In his warmly pastoral Friends in Christ: Paths to a New Understanding of Church, Brother John of Taizé discusses the rise of monasticism as a response to Scriptural injunctions to brotherly love. Monasticism, in this account, was the place where a uniquely Christian theology of friendship came into its own. But monastic orders were also the places where the unique dangers of friendship became apparent: “Within a community, human friendships, notably among brothers or sisters with little experience of the spiritual life, could easily have a divisive effect on the whole body, leading to the formation of cliques or factions, even if of only two members.” Anyone who has spent time in Christian communities of whatever variety knows what he means.
The response to this drawback was increased surveillance. For religious superiors,
it often seemed easiest to deal with the matter simply by prohibiting outright “particular attachments” in religious life. In later centuries, this prohibition became a commonplace of formation to community life and to the celibate ministry. In their understandable zeal to avoid the dangers of uncontrolled affectivity, the superiors seemed never to realize that they were courting an even greater danger, that of eliminating the human dimension of Christian love, reducing it to a kind of vague and ultimately abstract goodwill by which all are “loved” in general, and no one in practice. Worse still, in many cases they drove human friendship underground and caused it to be viewed as somehow incompatible with the Gospel or at least worthy of suspicion—an attitude whose nefarious consequences are still with us today.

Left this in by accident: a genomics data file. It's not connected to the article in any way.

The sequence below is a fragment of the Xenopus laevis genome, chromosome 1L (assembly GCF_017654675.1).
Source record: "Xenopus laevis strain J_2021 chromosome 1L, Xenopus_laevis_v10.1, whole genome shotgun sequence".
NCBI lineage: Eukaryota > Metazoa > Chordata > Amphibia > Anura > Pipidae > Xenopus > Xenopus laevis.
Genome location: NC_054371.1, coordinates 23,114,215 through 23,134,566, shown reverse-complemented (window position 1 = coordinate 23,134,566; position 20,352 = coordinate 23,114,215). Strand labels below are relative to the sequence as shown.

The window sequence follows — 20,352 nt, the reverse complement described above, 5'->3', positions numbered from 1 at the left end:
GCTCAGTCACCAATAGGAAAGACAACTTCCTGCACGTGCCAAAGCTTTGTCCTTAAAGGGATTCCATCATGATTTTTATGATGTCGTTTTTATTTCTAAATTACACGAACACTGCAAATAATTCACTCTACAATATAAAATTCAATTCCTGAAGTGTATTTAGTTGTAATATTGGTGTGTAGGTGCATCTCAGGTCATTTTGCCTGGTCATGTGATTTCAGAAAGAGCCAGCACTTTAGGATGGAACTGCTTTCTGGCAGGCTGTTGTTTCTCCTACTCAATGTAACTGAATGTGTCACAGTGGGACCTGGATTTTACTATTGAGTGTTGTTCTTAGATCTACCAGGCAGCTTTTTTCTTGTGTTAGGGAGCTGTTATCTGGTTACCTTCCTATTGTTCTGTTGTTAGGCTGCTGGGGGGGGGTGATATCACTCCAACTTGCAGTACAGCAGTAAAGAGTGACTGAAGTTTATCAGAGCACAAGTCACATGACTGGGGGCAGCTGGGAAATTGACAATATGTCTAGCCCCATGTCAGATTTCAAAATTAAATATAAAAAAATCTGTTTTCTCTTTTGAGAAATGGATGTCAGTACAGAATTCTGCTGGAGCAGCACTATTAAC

Much of this is immediately relevant to those of us who are trying to develop a workable model of pastoral care for gay and lesbian Christians. Some are understandably worried about the temptations that can come with close friendship between two people who could potentially be attracted to one another, and in this way they resemble the religious superiors Brother John mentions here.
On the other hand, there’s the problem of what Brother John calls the “greater danger”: how can we not leave gay and lesbian Christians prey to isolation, and how can we speak of celibacy not simply as something that makes wider love possible (as it does) but also as a discipline that allows for deeper love among a few? Ron Belgau’s recent post makes a start at answering these questions, highlighting the way that love among friends can become a training ground for loving others beyond that circle, ensuring that “love” doesn’t dissolve into sentimentality (“It’s easier to love humanity as a whole than to love one’s neighbor,” etc.). But more reflection—specifically on the practical questions of what this looks like “on the ground,” in the parish, outside of monastic contexts—is needed.